Designing for Big Tech: Top 4 Lessons Learned from a UX Designer at PayPal

Paypal UX design lessons

For many designers, including myself, working as a UX Designer in a big tech company is a dream job. These companies are known for their cutting-edge products and services, innovative design teams, and exciting work culture. But what does it really look like to work as a UX Designer in a big tech company? Is it simply about general UX Design?

The reality is far different from what most people expect. As a 26-year-old designer fresh out of college, I was thrilled to join a big tech company, envisioning that I would work on a variety of designs and prototypes each day while collaborating with an amazing team of professionals. In reality, however, many UX designers like myself take on responsibilities beyond their job descriptions, and I have learned more than I did in college. There are undoubtedly some tips I wish I had known before joining a big tech company as a UX Designer.

In this article, we'll explore why this is the case and what it means to be a UX Designer in a big tech company. Moreover, I'll share the top four things I learned from my two-year journey working as a Product Designer at PayPal.

First, Embracing the Unhappy Path in UX Design

There's a common misconception that being a designer solely involves creating a seamless user experience. I was also guilty of this before I joined PayPal, where most of my projects revolved around designing happy path experiences with assumed user behavior. However, in the real world of tech, designers must have a holistic approach that goes beyond just creating perfect solutions. Designing for the "unhappy path" is a crucial aspect of product design. This means anticipating error scenarios and figuring out how users can navigate out of problematic experiences. It also involves finding ways to help users achieve their goals even if they deviate from the expected flow.

Before handing over the final design to the development team, all possible scenarios must be thoughtfully considered and designed for. I still remember my first project at PayPal, where I was tasked with designing a verification flow to help users verify their identity. At the beginning, I focused only on the happy path and didn't consider error scenarios. However, after several meetings with the development team, I realized the importance of designing for all possible scenarios. I ended up spending more time designing five additional flows for error scenarios. This experience taught me that as a UX designer, it's crucial to think about the flow in a comprehensive way.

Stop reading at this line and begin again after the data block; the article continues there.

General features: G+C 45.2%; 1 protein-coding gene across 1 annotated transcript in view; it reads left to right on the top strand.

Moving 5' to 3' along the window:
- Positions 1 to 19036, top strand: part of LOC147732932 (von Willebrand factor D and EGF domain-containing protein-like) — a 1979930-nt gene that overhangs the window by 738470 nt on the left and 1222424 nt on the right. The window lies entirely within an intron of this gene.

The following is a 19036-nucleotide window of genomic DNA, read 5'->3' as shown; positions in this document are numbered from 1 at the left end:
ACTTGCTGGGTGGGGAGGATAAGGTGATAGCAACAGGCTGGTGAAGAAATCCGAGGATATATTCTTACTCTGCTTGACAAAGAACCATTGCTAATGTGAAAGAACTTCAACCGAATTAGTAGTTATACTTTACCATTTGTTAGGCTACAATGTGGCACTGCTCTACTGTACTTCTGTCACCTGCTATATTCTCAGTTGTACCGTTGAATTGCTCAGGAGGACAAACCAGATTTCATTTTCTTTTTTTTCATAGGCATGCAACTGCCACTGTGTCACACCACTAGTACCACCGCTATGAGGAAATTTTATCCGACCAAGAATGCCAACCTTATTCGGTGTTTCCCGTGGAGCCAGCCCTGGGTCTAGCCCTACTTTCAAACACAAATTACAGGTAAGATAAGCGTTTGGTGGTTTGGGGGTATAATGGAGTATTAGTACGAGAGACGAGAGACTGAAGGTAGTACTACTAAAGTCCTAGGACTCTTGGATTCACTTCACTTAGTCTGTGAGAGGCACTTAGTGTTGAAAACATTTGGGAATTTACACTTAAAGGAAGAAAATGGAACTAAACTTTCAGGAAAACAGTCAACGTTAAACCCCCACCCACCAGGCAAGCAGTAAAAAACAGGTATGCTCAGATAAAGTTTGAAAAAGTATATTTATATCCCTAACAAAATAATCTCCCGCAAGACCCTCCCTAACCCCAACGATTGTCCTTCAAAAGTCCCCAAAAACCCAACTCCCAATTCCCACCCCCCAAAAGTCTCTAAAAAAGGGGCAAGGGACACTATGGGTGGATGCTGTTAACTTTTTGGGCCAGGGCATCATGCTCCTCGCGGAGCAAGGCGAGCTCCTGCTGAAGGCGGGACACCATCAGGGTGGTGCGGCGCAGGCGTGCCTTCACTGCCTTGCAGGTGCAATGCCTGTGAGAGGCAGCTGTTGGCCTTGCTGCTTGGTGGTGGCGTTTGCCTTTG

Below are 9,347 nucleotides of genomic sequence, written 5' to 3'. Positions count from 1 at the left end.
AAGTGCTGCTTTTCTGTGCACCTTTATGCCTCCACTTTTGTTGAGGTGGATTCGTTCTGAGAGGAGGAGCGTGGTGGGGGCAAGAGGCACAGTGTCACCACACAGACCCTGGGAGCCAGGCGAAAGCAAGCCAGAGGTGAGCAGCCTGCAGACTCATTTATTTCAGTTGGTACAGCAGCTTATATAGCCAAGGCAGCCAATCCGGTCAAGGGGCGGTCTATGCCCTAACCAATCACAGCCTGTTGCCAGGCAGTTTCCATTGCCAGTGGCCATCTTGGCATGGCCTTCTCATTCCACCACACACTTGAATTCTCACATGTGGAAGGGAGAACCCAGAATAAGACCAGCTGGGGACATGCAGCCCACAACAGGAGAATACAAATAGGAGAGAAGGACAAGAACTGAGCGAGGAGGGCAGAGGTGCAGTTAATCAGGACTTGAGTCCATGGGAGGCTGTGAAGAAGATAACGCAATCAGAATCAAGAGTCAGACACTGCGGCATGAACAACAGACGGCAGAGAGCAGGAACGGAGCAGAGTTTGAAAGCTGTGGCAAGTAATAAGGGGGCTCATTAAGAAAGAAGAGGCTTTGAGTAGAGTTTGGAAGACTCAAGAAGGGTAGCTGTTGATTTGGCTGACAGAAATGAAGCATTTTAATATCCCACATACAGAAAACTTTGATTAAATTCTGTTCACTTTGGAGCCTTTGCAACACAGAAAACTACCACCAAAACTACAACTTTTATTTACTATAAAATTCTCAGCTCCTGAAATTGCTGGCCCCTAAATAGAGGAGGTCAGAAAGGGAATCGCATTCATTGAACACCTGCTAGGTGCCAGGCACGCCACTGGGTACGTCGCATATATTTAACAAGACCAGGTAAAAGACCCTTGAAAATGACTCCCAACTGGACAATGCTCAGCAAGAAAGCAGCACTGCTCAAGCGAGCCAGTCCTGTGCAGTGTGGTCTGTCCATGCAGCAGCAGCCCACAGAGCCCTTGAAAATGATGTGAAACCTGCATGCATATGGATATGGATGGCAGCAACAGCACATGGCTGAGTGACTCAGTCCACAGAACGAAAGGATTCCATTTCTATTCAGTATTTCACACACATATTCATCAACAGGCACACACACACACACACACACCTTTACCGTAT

In essence, UX designers must think beyond the ideal user flow and anticipate potential issues that may arise. This was my biggest lesson learned, and since then, I've become more cautious when handing over final designs to the development team. By considering all possible scenarios, we can make everyone's life easier and ensure a seamless user experience.

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Second, Get accustomed to the fast-paced tech environment and increase the speed of your workflow.

Many people have misconceptions about the daily work of UX designers. While wireframes, prototypes, and usability testing are important aspects of the job, the reality is different when working at a big tech company like PayPal. I also had misconceptions before I joined PayPal, thinking that I would spend most of my time creating diagrams, conducting research, and testing. However, in a dynamic and fast-paced environment like PayPal, my daily workflow involves collaborating with designers, researchers, developers, product managers, and stakeholders to solve problems together.

To ensure that I can focus on the most important tasks, I rely on a UX researcher on my team to handle some of the research work. This allows me to adjust multiple projects in different design phases based on product and engineering timelines and priorities. Sometimes, I'm given a tight deadline to provide an initial flow to my product manager, which requires me to quickly understand the requirements and provide a design to the team.

Working in a high-speed environment like this has taught me to adapt and make the most of my time. I've learned that the iterative process doesn't always begin with UX research, but rather with a high-fidelity prototype that is evaluated by the product team. This process requires flexibility and a willingness to make changes as needed.

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Third, Am I  a product designer or a product manager? 

If someone were to tell me that I'm actually a product manager, I'd be surprised. However, the truth is that I've been performing the role of a product manager for most of the past year due to various reasons.

It's important to note that your product manager may not know everything or every requirement, and sometimes they may not consider the user experience. I've received random design change requests without understanding the goal and end-to-end user experience, leading to problems where I provide a good solution but in the wrong direction.